Use kit that's proven, work with a company that understands your needs, that understands the technology and has been though it all before. There are allsorts of phrases used to describe suppliers, a few of which I can't bring myself to type, but the ones that integrate the solution, that can supply the sensors as well as the telemetry device and that have the capability to help you out on site are the ones I'd recommend. They don't have to be a household name, in fact the companies that understand telemetry are rarely household names.

It's not just hardware reliability that matters. If you're using the mobile phone network you'll need to make sure the signal is good for sure, but you'll also need to make sure the sim card is the right type and allsorts of other stuff. Pay as you go has it's place and is all well and good for certain applications but consider what needs to be done to top it up? What happens if Mr Network changes the rules? Do you have to send so many messages every day/week/month..? Save yourself the bother and use the equipment supplier to take the responsibility and give you an end to end solution for your M2M application.

It's not just the affordability that affected by reliability, but also the credability For remote monitoring and telemetry to work people need to have confidence, and that means the system needs to work.

Telemetry is becoming more and more affordable and more and more reliable, opening up many new applications that just 2 or 3 years ago would have seemed impossible. I've been doing allsorts of cost benefit analysis on some applications recently and for VMI and tank level monitoring we are finding that the kit pays for itself inside 4 months. This is only going to get quicker as the costs involved with transportation increase and with the lifetime of the telemetry device well in excess of 5 years the return on investment is beyond comprehension. It’s a no brainer to many organisations, especailly now the risks are so low and the technology so well proven…... At least it is if you use a suitable m2m solution provider.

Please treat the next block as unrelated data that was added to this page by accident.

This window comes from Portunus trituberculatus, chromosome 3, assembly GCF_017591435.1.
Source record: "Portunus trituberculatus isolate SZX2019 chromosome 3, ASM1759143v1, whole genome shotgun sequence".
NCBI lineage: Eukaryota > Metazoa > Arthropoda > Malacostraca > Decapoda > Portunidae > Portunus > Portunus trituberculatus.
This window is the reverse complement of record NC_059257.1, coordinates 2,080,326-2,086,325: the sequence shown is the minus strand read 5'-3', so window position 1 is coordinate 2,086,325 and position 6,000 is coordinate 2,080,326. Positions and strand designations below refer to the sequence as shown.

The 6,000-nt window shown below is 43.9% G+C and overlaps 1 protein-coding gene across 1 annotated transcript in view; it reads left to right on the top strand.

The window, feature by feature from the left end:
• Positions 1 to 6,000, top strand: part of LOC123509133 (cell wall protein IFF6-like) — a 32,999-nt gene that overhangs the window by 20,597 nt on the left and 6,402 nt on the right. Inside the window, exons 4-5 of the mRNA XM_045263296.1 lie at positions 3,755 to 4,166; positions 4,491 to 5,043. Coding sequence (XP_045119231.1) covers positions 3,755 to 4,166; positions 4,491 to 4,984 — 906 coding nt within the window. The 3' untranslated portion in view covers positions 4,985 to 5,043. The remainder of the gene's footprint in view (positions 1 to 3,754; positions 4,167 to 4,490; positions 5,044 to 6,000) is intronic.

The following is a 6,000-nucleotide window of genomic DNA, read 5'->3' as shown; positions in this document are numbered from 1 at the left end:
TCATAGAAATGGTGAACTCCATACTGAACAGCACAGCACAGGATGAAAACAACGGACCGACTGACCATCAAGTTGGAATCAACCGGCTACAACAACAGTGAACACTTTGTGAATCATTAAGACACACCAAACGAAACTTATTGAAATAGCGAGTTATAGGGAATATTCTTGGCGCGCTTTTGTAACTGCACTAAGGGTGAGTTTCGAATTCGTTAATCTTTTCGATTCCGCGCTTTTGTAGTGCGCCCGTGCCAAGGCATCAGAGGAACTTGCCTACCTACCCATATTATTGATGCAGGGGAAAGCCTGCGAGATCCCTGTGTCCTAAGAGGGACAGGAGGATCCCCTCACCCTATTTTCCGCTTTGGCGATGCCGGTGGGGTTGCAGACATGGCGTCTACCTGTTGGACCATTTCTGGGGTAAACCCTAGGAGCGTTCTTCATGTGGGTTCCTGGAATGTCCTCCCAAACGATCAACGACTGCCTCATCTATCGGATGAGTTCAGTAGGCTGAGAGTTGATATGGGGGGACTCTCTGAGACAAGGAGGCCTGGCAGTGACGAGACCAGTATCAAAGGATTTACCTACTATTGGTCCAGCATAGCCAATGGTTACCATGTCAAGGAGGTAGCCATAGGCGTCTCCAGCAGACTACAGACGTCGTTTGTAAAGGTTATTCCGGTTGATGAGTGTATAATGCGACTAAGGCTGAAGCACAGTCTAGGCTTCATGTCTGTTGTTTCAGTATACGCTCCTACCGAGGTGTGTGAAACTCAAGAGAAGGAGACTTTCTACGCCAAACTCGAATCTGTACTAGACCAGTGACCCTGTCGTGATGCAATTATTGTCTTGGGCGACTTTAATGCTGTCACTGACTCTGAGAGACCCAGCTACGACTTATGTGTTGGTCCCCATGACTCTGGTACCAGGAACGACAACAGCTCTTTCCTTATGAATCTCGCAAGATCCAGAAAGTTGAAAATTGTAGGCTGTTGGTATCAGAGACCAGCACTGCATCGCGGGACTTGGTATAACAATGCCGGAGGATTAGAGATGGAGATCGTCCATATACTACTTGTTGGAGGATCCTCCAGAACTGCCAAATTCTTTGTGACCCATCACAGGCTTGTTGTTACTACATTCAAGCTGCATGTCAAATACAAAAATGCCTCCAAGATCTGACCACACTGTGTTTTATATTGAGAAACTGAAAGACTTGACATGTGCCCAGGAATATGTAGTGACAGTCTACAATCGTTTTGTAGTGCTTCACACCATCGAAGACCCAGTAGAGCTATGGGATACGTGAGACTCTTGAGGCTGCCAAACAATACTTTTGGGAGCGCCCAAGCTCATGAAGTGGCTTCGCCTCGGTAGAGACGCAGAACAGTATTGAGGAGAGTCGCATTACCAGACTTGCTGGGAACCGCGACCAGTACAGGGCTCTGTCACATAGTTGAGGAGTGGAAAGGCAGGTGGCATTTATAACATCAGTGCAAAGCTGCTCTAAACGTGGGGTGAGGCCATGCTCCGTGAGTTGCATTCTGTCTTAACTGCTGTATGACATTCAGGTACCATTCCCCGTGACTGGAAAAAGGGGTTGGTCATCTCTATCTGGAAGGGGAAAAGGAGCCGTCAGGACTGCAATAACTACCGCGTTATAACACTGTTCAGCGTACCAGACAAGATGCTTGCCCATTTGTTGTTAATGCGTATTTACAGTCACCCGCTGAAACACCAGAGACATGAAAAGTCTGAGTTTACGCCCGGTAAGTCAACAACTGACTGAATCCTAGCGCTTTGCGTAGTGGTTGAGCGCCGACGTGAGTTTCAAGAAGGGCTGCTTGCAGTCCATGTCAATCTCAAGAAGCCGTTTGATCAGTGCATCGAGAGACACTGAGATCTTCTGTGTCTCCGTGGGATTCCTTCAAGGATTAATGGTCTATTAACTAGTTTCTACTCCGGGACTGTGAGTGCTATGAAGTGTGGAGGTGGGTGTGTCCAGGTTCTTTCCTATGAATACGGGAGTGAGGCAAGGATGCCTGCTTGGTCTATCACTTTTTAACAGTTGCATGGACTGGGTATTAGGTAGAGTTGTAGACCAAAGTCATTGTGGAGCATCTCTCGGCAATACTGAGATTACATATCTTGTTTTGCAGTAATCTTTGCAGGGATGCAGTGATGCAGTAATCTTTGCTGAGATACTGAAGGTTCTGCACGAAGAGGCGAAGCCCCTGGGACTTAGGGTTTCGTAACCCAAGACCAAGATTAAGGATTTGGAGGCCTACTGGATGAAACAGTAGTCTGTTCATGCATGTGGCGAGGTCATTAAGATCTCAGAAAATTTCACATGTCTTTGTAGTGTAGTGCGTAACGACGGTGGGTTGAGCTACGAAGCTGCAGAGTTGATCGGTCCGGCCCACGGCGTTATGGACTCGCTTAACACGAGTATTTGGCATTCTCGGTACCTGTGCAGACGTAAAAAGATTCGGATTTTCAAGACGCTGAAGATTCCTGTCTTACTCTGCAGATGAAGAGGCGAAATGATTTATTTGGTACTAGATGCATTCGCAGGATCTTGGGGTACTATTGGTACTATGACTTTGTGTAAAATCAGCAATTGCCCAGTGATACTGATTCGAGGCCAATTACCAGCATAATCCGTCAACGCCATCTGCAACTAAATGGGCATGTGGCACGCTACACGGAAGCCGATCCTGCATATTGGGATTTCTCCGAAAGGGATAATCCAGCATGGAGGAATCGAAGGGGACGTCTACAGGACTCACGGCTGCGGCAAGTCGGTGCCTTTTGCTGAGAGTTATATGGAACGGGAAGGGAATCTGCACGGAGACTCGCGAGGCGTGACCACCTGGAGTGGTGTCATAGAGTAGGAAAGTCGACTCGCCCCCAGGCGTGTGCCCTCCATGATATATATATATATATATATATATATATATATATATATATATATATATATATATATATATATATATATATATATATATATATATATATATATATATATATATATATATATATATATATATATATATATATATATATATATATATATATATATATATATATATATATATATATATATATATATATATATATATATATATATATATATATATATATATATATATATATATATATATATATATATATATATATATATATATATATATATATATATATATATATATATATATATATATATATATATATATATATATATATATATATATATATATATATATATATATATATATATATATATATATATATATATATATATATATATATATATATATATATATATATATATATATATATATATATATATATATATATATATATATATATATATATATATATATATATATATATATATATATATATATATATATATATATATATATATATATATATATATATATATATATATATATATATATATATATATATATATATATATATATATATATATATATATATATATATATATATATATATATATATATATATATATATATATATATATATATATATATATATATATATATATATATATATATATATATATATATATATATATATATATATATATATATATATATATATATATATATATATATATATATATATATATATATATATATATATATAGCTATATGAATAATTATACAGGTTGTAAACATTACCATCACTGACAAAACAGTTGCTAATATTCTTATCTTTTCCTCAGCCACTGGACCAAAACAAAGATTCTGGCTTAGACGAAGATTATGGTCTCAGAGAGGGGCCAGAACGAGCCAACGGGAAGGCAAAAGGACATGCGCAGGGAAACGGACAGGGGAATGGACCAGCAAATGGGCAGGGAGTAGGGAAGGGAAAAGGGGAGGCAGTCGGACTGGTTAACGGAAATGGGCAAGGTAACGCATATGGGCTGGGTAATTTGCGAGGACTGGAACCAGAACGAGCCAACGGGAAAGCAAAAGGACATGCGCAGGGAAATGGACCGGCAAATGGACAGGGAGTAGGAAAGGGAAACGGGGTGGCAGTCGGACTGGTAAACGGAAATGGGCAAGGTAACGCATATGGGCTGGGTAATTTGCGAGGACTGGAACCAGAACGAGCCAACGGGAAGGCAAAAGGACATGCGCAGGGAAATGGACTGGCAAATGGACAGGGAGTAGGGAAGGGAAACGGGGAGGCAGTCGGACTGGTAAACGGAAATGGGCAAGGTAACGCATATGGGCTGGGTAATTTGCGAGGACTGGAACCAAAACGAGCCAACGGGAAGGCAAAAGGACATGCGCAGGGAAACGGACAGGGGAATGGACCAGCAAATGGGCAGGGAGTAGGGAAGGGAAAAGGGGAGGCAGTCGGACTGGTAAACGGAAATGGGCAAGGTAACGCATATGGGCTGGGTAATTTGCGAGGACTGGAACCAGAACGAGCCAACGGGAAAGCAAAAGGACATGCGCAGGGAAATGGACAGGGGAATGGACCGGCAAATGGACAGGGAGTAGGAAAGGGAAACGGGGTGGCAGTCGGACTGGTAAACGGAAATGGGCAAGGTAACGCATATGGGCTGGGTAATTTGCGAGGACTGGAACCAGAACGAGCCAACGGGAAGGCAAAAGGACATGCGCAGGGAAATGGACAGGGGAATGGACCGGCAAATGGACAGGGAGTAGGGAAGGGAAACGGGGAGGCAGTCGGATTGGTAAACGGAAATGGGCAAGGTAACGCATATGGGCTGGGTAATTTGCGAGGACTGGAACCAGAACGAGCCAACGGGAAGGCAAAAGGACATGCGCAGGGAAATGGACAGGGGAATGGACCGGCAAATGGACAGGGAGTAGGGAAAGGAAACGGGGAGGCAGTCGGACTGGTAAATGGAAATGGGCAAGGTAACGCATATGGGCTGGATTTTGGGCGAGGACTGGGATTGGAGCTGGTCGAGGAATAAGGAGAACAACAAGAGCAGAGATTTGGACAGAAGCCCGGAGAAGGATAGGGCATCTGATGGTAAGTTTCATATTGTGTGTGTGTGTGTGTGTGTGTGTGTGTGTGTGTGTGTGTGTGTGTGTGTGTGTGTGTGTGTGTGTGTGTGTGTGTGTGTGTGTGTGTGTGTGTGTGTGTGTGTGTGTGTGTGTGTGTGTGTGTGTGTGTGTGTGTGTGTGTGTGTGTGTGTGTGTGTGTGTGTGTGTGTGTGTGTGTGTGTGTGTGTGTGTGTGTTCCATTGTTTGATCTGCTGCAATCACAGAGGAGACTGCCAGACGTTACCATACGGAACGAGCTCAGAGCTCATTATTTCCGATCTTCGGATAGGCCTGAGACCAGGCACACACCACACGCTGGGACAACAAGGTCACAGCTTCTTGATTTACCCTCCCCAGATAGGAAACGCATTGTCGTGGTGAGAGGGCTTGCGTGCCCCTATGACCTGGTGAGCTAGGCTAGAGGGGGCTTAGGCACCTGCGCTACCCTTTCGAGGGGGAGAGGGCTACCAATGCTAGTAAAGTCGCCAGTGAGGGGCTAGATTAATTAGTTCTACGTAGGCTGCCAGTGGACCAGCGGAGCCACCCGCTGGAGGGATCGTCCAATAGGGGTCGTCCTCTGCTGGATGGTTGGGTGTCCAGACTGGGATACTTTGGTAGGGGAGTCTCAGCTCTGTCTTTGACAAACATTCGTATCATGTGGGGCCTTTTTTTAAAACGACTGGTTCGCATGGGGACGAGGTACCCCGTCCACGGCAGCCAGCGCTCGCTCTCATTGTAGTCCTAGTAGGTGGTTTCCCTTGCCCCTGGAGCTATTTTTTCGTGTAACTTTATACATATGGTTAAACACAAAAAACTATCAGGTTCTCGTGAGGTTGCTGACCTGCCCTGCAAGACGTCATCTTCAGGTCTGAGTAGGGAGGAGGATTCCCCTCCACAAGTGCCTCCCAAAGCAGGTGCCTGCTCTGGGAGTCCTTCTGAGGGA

Telemetry benefits the supply chain. It's all well and good me sitting here writing about the wonders of telemetry, telling you to go wireless and web enabled, saying that you should find an end to end solution provider etc etc.., but what benefits does it actually give to your business and to your customers business. Let's take an example of tank level monitoring and distributing product in tankers around the country or continent filling up tanks. How much does it cost for each delivery and how much is delivered at each drop..? If the amount delivered can be increased then you need fewer visits to the tank to fill it up and therefore you reduce your logisitics costs. The savings depend on a range of factors but typically an increase in delivery of just 6% ensures that the telemetry pays for itself.

As transportation costs go up then the savings provided by remote tank level monitoring go up and the benefits increase further still. In most situations the decision as to whether or not telemetry will pay for itself is not difficult, but it doesn't end there.